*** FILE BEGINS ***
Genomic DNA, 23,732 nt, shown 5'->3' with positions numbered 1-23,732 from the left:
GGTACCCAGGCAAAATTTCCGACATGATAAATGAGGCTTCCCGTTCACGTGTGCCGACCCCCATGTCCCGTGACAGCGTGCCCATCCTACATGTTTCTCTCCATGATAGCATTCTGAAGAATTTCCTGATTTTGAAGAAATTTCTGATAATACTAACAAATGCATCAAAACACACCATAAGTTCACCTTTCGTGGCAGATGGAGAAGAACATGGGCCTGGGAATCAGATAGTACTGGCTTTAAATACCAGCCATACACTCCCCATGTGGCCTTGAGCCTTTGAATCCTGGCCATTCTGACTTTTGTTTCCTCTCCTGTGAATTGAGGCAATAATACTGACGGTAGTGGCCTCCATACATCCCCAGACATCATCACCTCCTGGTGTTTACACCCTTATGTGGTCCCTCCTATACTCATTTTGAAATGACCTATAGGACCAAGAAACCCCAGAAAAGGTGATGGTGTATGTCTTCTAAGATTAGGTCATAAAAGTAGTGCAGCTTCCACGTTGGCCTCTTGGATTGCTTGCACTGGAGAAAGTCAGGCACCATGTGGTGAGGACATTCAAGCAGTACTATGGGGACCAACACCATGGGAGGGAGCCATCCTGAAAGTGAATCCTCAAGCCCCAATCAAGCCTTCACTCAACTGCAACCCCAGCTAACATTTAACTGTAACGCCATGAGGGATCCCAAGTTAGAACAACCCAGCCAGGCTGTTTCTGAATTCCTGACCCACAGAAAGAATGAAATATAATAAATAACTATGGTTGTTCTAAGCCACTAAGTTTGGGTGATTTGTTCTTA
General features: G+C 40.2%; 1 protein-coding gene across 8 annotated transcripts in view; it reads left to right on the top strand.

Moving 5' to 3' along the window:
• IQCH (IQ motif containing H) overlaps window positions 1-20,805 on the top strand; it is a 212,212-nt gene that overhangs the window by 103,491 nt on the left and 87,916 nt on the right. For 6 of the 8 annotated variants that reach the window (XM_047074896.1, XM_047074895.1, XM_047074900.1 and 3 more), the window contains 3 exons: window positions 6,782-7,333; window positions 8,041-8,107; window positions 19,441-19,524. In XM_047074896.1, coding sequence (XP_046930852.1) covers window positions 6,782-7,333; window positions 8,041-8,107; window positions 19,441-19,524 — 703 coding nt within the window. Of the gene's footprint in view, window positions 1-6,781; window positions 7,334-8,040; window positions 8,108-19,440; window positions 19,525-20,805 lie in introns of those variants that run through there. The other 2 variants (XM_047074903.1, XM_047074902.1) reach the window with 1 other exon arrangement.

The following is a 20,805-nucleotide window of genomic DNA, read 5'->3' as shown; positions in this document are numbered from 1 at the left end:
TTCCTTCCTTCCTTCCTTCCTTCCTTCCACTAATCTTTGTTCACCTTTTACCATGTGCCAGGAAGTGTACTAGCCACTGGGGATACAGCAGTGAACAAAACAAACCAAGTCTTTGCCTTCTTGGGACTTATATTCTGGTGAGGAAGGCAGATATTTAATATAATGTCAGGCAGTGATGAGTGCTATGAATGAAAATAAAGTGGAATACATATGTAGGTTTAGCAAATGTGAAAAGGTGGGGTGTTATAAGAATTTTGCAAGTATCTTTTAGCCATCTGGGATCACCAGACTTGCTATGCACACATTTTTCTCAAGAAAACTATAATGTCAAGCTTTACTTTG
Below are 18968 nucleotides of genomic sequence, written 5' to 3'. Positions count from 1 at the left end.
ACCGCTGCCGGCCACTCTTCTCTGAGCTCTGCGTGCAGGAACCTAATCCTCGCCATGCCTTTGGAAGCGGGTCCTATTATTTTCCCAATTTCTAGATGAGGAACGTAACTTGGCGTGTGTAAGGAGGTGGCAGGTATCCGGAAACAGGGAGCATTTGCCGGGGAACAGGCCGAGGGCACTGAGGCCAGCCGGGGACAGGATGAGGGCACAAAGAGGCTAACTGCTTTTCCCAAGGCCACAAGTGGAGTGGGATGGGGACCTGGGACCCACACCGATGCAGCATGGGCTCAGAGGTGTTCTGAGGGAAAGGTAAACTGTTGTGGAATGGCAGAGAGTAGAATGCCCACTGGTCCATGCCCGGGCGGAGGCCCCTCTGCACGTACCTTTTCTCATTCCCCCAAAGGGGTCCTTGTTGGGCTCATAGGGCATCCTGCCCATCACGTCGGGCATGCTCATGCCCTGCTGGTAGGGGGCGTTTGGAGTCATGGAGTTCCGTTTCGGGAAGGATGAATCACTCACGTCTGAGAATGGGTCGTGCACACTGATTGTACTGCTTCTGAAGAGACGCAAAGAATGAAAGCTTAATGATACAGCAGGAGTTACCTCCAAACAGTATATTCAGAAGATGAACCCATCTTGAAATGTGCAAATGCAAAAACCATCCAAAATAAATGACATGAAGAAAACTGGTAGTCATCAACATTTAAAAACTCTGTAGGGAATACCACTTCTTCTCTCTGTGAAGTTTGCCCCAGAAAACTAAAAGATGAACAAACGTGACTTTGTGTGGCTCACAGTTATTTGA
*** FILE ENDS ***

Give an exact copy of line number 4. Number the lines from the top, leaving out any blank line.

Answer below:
Moving 5' to 3' along the window: